In that regard, the next phase in this debate should focus on finance and corporate governance – tax systems and ownership structures that encourage and spread the benefits of innovation.

Have a great week ahead,

Mike

Sitting quietly

Blaise Pascal – for how long can he sit quietly?

At this stage in the coronavirus crisis, many of us consider ourselves experts on pandemics and biology. The speed of the coronavirus through our world is paced by the speed at which our concern and curiosity is fuelling a quest for information.

One thread that has become evident to me, is that historically epidemics have not always been greeted with calm and grace. In periods when medical knowledge was not as well developed as it is now, and when democracy and public health education were fledgling, epidemics were often met with violence and disorder.

For example, in the early 1830’s cholera spread across Europe but efforts to contain it in countries as diverse as Scotland, Prussia and Russia were greeted with public attacks on doctors, nurses, and quarantine officers. At times, anyone in a white coat was a target. The general fear was that authorities were using the cholera epidemic to poison people so as to reduce the burden on the state or that doctors simply wanted cadavers for anatomy schools. We trust experts more today!

Compared to the nineteenth century, what is remarkable today is the degree to which populations – mostly in Asia and Europe so far – have followed the lockdown guidelines. In general, adherence to the lockdown has been highest in countries where trust in government (and perhaps fear in some cases) is greatest.

The next stage of the crisis, coming over the next two weeks, will severely test this trust. Whilst I am now tired of reading commentators quoting Blaise Pascal’s ‘All of humanity’s problems stem from man’s inability to sit quietly in a room alone’, millions of people across the world will face severe stress in terms of how they sustain themselves. This much was made clear by last Thursday’s initial jobless claims figure in the USA. At the height of the economic pain of the global financial crisis (March 27, 2009) the jobless number hit 665,000. Last week’s figure was ten times that.

With the number of coronavirus deaths per capita, per day, in the US now higher than during the US Civil War, the pressure on the US economy and its healthcare system will grow. The same will be true of many other countries, and though part-time or partial work schemes in economies like France and Germany may lessen the economic uncertainty, it will still weigh heavily. For instance, the past week has already seen food shortages in Italy, mile long queues for food banks in Pennsylvania. In many cases, loans, compensation and government payouts in the US will not arrive in bank accounts for weeks.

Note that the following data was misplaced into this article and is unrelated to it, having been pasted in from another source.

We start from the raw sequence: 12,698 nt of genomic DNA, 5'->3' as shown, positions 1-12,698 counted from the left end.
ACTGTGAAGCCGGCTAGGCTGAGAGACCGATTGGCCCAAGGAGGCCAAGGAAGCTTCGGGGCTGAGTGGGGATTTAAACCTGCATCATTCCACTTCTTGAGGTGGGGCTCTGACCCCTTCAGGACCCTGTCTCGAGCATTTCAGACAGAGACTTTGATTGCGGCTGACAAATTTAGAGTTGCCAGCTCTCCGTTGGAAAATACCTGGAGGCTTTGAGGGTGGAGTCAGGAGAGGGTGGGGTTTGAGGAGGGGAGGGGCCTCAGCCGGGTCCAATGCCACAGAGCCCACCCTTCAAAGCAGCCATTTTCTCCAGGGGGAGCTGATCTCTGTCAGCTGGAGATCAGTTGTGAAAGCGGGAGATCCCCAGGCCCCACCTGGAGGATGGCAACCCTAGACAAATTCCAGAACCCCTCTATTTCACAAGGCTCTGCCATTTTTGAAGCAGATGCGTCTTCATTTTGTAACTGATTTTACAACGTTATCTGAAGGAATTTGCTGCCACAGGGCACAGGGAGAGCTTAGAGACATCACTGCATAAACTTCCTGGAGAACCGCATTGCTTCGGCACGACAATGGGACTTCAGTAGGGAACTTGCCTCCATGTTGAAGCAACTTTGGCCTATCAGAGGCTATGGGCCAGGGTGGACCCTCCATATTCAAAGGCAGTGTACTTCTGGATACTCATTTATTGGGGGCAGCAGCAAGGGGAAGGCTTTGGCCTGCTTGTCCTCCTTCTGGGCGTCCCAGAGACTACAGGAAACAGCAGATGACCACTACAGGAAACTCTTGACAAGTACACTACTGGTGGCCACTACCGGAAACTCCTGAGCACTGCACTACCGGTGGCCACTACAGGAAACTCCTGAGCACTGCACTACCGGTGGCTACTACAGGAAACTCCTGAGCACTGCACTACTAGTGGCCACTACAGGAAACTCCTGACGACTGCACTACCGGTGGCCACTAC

As this urgent, difficult stage of the coronavirus crisis develops, obligations on governments will grow. In Europe, there is an opportunity for what we might stereotypically call the ‘Northern’ countries to repair the diplomatic damage to the idea of EU solidarity of recent weeks (I am thinking of the Dutch in particular!) and undertake to ensure that food and basic staples can reach parts of the EU where they are needed.

In the USA, the past three years have seen a hollowing out of expertise in government. Consider that in 2017 and 2019 the Pentagon and White House economists respectively developed studies to plan for a coronavirus like pandemic, but the executive did very little to prepare for such an eventuality. In the longer-run, the state of healthcare and the fragility of the US labour market should become major political issues. In the meantime, I expect that both corporate America and the military will play a greater logistical role in meeting the needs of this next phase of the crisis in the US.

As this occurs, the debate on the marginal usefulness of the lockdown (in terms of its contribution to lives saved versus its economic impact) will grow. It has already been marked by what I call the ‘cure is worse than the problem itself’ brigade.

Two more weeks of lockdown in Europe will test the sanity of its citizens (though will I hope also show the value of this strategy) and business people. At very least, political leaders will have to outline some kind of roadmap to normalisation – the continued isolation of vulnerable members of society, wearing of masks, a gradual return to normal working patterns for example. Balancing this will be incredibly hard to do, and control. At this point, market volatility may give way to a pick-up in social and political volatility.

Have a great week ahead,

Mike